It doesn’t make sense for good reason. Expecting airplane and car manufacturers to meet the same regulatory requirements would be bad for everyone.
But these disagreements are what the comment process is intended to capture. We are going to submit a comment. We’ll keep you posted as we develop our response to this discussion paper.
FDIC Steps Away from Interagency Committees
According to sources familiar with the matter, the FDIC has decided to step away from several interagency committees established to provide regulatory clarity for institutions interested in offering services related to digital assets.
These committees were established in 2021 after several agencies, including the FDIC, OCC, and the Federal Reserve, issued a joint statement outlining areas in which supervised institutions can expect more clarity around digital assets.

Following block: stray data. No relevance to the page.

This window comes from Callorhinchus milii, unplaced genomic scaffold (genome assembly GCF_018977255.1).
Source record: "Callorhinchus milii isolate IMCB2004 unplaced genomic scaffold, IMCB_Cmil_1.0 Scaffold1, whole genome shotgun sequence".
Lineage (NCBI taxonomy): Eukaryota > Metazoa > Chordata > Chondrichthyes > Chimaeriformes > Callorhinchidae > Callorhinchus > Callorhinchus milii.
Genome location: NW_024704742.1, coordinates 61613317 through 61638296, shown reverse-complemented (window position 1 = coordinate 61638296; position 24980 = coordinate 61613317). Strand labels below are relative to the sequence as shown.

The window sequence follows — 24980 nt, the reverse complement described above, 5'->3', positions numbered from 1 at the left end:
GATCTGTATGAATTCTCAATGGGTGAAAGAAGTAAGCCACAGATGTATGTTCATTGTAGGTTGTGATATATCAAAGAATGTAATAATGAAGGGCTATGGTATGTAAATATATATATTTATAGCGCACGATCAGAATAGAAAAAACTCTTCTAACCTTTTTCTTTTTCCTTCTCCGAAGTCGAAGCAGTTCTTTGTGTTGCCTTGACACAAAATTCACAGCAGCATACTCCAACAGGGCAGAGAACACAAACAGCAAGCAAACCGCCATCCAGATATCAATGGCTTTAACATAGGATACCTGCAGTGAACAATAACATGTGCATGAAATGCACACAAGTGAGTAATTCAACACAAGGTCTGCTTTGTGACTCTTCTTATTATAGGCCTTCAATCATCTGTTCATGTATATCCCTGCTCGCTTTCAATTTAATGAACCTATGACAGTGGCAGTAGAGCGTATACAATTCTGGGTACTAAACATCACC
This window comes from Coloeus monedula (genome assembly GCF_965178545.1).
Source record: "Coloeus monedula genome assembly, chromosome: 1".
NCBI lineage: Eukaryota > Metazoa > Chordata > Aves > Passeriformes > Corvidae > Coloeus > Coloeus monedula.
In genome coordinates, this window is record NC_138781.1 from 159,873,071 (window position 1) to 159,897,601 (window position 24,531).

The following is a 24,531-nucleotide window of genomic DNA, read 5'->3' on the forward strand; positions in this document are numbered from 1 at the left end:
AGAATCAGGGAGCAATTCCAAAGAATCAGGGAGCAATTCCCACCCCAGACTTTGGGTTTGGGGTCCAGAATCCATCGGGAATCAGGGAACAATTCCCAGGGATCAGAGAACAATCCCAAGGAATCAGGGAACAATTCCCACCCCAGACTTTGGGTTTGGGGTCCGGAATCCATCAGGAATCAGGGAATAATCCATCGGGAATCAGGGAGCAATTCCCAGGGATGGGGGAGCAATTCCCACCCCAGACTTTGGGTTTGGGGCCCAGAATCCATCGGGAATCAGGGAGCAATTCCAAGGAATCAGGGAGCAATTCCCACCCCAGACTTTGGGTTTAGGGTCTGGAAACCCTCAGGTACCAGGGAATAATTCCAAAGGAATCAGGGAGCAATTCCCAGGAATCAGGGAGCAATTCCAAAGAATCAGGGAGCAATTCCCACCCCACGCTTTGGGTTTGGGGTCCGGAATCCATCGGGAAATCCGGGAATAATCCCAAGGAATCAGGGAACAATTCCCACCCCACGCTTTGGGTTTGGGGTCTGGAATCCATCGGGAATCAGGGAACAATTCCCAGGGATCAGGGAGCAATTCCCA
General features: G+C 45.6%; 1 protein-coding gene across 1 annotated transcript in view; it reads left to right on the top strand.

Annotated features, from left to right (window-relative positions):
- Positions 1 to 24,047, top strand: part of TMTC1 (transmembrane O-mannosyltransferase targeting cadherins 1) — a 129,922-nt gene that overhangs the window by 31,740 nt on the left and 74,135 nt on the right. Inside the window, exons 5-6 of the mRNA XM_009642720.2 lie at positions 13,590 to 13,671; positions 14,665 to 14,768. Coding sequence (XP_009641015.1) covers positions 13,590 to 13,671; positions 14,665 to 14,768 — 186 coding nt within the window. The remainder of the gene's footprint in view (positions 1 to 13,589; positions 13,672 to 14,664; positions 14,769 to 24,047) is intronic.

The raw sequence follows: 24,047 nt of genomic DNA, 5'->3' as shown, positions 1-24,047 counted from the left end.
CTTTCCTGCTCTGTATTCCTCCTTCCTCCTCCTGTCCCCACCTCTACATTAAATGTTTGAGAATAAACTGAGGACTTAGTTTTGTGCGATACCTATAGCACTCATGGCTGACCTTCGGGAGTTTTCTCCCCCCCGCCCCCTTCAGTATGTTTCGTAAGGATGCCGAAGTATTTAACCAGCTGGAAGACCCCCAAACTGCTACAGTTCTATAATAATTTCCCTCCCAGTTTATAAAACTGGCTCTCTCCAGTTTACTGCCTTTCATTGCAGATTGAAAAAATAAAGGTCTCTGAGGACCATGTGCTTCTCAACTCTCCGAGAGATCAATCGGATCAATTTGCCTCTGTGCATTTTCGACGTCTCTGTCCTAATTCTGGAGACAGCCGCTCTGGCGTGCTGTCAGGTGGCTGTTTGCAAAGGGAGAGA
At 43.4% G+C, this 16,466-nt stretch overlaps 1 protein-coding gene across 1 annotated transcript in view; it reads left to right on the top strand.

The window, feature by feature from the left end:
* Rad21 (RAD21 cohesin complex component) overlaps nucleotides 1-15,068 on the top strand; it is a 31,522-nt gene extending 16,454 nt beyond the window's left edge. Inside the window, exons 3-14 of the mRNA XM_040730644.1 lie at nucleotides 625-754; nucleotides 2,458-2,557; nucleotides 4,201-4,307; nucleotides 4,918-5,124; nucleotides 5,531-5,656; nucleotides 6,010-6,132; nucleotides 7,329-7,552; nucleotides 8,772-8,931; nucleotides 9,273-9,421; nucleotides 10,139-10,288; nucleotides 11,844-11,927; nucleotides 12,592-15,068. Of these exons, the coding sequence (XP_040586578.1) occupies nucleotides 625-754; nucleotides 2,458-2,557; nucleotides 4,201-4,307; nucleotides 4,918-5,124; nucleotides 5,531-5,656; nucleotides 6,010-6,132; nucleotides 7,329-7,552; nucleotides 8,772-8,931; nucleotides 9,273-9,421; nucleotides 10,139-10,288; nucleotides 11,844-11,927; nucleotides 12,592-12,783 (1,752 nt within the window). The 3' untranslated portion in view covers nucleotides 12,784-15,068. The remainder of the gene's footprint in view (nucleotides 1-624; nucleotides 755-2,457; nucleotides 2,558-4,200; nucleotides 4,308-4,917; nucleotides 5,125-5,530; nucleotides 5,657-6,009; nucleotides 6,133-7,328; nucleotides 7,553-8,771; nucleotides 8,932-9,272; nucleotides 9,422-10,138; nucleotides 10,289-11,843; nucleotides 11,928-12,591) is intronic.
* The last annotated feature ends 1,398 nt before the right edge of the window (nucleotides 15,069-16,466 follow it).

An FDIC spokesperson issued this comment when asked about the decision to step away from these committees:
“We remain open to issuing supervisory guidance on activities that are relevant to FDIC-supervised institutions. We are currently reviewing the extent to which our supervised institutions are involved in digital assets to better understand the type of guidance, if any, to issue in the future.”
Why does this matter?
It is not clear why the FDIC decided to pull back from these interagency committees, but that shouldn’t stop us from speculating. First of all, this decision could indicate that there are interagency disagreements with respect to the treatment of digital assets. But harmonious interagency agreement isn’t common to begin with and isn’t a crypto specific issue.
Another possibility is that the FDIC may be simply unwilling to endorse any brightline rules or guidance for the custody of digital assets by financial institutions at this time. The FDIC adopting a cautious approach makes some sense, given the FDIC’s guidance last month urging lenders to inform the agency before offering any services related to digital assets.